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Research article - Peer-reviewed, 2015

Combined incubation of Cadmium, docosahexaenoic and eicosapentaenoic acid results in increased uptake of cadmium and elevated docosapentaenoic acid content in Hepatocytes in vitro

Linhartova, Pavla; Sampels, Sabine


Background: Human hepatocellular cells Hep G2 were used to mimic and investigate the effect of the intake of cadmium (Cd2+) contaminated fish on cytotoxicity, fatty acid (FA) and phospholipid class composition.Methods: Cells were incubated with a combination of Cd2+ and eicosapentaenoic acid (EPA) and docosahexaenoic acid (DHA) fish specific FA.Results: We measured a significant increased proportion of EPA and DHA in the treated cells compared to the control line confirming the uptake. While doses of 25 mu M DHA showed to be toxic to the cells, repeated short term incubations (2 h) at lower doses resulted in an increased uptake of DHA. The resarzurin assay, evaluating cell viability, showed a significant decrease in cell viability between Cd2+ incubation time and, further, the pre-incubation with BSA-FA complex resulted in significantly increased cell viability. On the metabolic level, increased concentrations of EPA and DHA resulted in an increased proportion of docosapentaenoic acid (DPA) which indicated an increased metabolism. Also 24-h combined incubations of 5 mu M Cd2+ and EPA and DHA showed a significant increase DPA in the total lipid fraction of the cells. In addition, incubation with 5 mu M Cd2+ for 24 h also decreased the total cardiolipin (CL) fraction from the identified phospholipids.Conclusions: We confirmed that the applied FA were taken up by the cells. A combination of EPA, DHA and Cd2+ influenced lysosomal integrity, cell viability and lipid metabolism in the cells. The most important finding is that DHA and EPA reduced the detrimental effect of Cd2+ on cell viability. The exact effects and kinetics behind our observations still need further evaluation.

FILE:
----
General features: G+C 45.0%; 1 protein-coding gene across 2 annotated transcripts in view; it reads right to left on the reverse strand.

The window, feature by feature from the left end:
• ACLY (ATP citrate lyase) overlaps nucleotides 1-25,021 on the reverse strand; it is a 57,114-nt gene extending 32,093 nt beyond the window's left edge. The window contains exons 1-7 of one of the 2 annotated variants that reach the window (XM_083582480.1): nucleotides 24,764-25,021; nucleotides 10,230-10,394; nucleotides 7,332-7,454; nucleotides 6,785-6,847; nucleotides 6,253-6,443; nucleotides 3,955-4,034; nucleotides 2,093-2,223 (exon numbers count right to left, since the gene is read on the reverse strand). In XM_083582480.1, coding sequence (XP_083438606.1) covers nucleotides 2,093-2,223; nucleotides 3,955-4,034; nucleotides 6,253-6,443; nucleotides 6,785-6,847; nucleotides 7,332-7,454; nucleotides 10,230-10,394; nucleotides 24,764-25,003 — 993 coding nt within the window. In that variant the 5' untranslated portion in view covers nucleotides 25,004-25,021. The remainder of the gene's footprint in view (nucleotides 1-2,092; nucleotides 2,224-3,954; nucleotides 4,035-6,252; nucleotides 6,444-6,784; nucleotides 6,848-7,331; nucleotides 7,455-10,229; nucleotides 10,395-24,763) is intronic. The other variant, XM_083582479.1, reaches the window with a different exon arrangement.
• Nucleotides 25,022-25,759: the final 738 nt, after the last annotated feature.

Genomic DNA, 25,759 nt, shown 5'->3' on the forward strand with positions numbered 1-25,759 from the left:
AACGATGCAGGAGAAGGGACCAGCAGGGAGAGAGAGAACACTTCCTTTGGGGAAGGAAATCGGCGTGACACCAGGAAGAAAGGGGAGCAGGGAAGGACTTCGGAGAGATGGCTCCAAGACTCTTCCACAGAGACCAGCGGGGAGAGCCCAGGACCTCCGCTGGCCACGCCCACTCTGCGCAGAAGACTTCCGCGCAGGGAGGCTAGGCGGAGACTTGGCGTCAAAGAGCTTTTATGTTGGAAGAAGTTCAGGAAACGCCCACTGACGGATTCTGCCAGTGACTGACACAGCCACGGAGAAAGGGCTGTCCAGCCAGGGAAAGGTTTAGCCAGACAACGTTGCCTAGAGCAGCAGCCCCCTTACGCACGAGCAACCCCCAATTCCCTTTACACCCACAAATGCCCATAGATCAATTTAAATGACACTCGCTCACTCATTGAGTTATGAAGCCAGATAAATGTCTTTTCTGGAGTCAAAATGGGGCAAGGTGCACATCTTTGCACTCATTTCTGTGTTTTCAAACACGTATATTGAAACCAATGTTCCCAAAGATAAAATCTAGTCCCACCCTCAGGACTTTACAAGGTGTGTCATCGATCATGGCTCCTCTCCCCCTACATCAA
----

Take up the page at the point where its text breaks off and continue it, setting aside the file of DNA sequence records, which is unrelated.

DHA; EPA; Fish lipids; Hep G2; Omega-3 fatty acids

Published in

Lipids in Health and Disease
2015, Volume: 14, article number: 156

    UKÄ Subject classification

    Nutrition and Dietetics

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